Patients are not entirely or mostly to blame for poor choices, though.  Dr. Pearl takes up the theme of how our healthcare system creates incentives for providers to do things that are often useless or harmful, all the while insisting that our care is “state of the art,” or at least, “the standard of care.”  If patients have a hard time making good choices, it is often because the healthcare system often gives them bad alternatives.

Dr. Pearl’s recommendations for improving the healthcare system are, to my mind, very sound: capitate primary care so that there are incentives for handling problems efficiently and effectively, not for churning through brief office visits that are paid equally whether they are helpful or useless.  Procedures should be paid in a lump sum for an episode of care.  It is absolutely scandalous how much some hospitals profit by the complications caused by the care they give.  Expensive surgeries should be done at “centers of excellence,” facilities that do a large volume of a certain operation and have demonstrated that they are really good at it.  I was surprised to learn that half of gynecologists do fewer than 12 hysterectomies a year- at some point, if a doctor seldom does something, he’s not doing it often enough to do it well, and should stop doing it altogether.  I don’t share all of Dr. Pearl’s enthusiasm for corporate management of healthcare, probably because I don’t think people outside of primary care understand the complex motives of patients in the office.  It’s a lot easier to manage appendectomies, where everyone more or less agrees on the problem, the solution, and the desired outcome.  Many days I wish office practice were that simple, and that healthcare executives like Dr. Pearl understood that it’s not.  But if Dr. Pearl got the opportunity to reform the way we do the big-ticket events in American healthcare he could do a lot of good before he started telling me how to do camp physicals.

There’s some stories from the annals of behavioral psychology in this book which are there to show that it has been scientifically proven that people are irrational.  I have accepted this for a long time and so I thought these digressions were longer than necessary, maybe others need more convincing.  Altogether, though, this book is a clear vision of how healthcare can be less wasteful, more helpful, and more humane.

Making The Diagnosis, But Falling Short On The Cure- A Book Review of An American Sickness: How Healthcare Became Big Business and How You Can Take It Back by Elisabeth Rosenthal, MD

This book by Dr. Elisabeth Rosenthal, an internist-turned-journalist, starts with detailed, well-researched, and appropriately indignant description of the factors that have turned the American health care system into an expensive, inhumane, and dangerous mess in the last twenty-five years.  I consider myself well-informed to the point of wonkiness about the shortcomings of my industry, and yet I learned a lot from this book about the actions of hospitals, insurance companies, drug manufacturers, and, yes, my fellow physicians in building a system that comprises a fifth of our national economy and does an incredibly poor job of achieving its stated gains.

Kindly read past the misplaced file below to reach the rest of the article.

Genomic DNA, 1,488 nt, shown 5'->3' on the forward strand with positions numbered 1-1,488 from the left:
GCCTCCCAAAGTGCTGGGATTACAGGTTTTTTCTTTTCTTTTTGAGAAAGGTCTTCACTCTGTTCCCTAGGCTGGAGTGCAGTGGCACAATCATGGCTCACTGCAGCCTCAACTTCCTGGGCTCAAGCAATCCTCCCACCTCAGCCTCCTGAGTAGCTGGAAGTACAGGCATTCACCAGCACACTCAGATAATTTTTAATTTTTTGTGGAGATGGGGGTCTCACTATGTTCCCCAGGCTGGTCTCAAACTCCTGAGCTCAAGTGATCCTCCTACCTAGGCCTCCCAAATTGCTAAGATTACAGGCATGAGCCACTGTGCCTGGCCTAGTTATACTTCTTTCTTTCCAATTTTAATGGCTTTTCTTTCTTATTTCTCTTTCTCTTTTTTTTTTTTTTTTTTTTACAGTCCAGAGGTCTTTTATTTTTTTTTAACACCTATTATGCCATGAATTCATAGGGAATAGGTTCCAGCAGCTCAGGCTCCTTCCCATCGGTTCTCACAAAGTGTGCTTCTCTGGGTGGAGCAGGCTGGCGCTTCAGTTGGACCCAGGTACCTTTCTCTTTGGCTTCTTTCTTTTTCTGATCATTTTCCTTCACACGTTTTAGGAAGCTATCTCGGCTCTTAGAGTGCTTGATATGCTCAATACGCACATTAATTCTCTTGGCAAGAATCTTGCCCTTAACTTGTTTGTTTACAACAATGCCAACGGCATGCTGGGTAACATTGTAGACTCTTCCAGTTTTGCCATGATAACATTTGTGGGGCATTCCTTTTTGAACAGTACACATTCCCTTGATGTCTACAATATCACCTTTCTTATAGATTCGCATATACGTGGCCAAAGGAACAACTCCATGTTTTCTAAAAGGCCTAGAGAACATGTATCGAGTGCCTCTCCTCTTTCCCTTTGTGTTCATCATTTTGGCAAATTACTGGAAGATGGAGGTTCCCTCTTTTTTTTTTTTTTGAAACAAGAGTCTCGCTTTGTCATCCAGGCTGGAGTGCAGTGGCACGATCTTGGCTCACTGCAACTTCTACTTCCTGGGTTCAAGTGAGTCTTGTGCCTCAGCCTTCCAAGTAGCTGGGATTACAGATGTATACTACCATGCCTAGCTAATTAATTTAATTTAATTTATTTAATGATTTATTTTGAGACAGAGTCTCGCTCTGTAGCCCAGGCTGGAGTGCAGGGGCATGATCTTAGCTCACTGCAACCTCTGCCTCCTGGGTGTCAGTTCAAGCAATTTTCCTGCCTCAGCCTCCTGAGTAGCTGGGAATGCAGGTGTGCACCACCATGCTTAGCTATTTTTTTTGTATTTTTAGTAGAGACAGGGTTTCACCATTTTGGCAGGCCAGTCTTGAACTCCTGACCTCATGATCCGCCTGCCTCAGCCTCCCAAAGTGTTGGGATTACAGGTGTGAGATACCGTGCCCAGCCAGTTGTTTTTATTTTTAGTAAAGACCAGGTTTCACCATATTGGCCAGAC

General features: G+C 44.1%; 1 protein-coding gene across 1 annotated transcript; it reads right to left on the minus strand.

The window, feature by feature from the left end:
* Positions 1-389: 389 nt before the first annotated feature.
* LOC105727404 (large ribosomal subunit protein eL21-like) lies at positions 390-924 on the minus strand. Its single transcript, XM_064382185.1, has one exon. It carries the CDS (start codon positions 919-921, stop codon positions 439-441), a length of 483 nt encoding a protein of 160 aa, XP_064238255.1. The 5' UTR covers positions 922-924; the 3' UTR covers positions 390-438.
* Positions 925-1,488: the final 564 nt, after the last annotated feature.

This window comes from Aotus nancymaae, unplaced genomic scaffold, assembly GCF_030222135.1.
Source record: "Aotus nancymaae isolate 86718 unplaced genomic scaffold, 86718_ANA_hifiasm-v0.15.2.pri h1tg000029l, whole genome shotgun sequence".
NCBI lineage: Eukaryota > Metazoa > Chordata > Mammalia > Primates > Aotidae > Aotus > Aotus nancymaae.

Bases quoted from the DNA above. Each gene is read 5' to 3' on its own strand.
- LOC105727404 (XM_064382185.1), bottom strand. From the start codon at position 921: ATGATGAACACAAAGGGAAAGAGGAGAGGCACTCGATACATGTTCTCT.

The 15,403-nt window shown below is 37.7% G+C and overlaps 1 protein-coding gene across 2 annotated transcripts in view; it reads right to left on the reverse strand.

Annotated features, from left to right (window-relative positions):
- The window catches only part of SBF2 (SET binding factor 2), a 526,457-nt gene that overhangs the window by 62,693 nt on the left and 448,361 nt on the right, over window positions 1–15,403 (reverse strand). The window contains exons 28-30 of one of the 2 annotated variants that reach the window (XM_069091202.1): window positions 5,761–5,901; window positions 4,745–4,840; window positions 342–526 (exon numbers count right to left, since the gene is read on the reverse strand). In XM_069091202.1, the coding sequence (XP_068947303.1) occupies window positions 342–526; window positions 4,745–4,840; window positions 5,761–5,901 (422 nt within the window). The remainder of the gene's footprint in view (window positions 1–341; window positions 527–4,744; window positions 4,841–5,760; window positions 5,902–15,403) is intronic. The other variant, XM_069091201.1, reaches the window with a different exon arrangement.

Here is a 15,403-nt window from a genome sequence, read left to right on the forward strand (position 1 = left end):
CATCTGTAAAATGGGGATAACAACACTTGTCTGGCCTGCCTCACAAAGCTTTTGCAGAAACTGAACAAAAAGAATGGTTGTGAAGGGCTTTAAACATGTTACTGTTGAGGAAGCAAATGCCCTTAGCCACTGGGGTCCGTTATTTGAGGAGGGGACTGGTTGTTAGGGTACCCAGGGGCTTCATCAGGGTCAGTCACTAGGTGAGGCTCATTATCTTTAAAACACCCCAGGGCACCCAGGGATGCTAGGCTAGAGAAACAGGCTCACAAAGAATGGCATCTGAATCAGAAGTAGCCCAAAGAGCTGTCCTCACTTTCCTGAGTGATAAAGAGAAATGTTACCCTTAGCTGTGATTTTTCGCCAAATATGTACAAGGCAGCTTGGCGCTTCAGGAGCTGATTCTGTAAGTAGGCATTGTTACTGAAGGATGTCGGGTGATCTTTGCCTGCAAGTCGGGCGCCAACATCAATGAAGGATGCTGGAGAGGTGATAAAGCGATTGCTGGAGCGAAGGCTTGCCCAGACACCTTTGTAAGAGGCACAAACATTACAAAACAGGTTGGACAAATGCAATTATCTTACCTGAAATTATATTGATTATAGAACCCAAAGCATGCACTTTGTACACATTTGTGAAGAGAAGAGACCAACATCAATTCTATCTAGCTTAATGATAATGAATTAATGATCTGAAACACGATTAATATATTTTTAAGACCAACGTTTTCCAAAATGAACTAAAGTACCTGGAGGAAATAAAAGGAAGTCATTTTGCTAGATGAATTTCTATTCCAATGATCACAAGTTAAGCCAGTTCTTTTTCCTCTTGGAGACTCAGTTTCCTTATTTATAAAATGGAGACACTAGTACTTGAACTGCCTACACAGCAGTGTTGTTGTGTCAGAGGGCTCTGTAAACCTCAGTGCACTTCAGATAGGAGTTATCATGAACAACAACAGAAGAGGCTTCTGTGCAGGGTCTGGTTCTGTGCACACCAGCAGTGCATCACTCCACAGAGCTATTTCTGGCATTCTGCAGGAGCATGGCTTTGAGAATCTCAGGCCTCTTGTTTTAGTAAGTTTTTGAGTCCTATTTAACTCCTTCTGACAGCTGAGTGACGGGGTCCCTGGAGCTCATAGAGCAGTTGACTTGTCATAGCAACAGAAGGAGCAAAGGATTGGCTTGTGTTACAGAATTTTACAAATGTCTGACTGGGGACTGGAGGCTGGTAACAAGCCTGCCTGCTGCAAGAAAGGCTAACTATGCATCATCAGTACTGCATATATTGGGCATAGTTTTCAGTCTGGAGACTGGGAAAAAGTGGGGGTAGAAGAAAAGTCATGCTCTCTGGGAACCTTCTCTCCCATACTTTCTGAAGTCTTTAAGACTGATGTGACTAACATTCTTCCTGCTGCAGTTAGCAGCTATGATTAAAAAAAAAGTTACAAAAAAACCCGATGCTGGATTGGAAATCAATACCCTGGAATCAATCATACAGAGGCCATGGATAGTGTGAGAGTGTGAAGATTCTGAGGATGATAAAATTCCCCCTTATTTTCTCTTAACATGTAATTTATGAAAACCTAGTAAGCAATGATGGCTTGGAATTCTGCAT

Every libertarian who believes that the individual pursuit of self-interest will result in a functioning marketplace for medical goods should read this book and prepare to lose their faith.  Hospitals compete for market share by adding expensive but useless amenities, recommended by expensive and nearly useless administrators and consultants.  If that’s not enough, the hospitals in a market gather together to exert monopoly power in pricing their services.  They are in constant battle with the insurance companies, who have discovered that the road to prosperity is to enthusiastically take in premiums but only reluctantly pay medical bills.  But even though hospitals and insurers are adversaries in individual transactions, they rely on each other to keep our bloated, expensive system of healthcare in place, enriching each other but impoverishing the patients and taxpayers who are paying for this bureaucracy.

Pharmaceutical companies spend as much effort rigging the market in old drugs as they do in finding new drugs.  Patients are charged hundreds of dollars a month for drugs whose development costs were recovered decades ago.  Device manufacturers bring new models to market with the same gusto as the fashion houses bring out new dresses, and for much the same reason.  There are devices that have been on the market for years that work perfectly well, but once their patents have expired the manufacturers dismiss them like last summer’s frocks in favor of newer, more expensive, “cutting edge” devices. 

Doctors in this environment, I think, are driven as much by envy as by greed.  They know how much the executives of hospitals, insurance companies, and the drug and device manufacturers are paid.  They resent their salaries, because they feel that they add more value to patients’ lives than these overpaid former B students.  So too many doctors read articles, attend seminars, and cut deals so that they can learn how to earn more money for doing no more than what they were doing last year, or, at least, no more that adds value.  They want the money to salve their hurt feelings, but they disregard the welfare of their patients. 

There is a frantic quality to all of the conniving that Dr. Rosenthal describes.  I have to believe that all the players know that this horrible game cannot go on forever.  They are investing their lives and fortunes in a financial bubble.  Some of them may be unaware that American healthcare is a financial bubble, but experience has shown that even when investors know they are facing a bubble, each of them believes that he can get out just before it pops.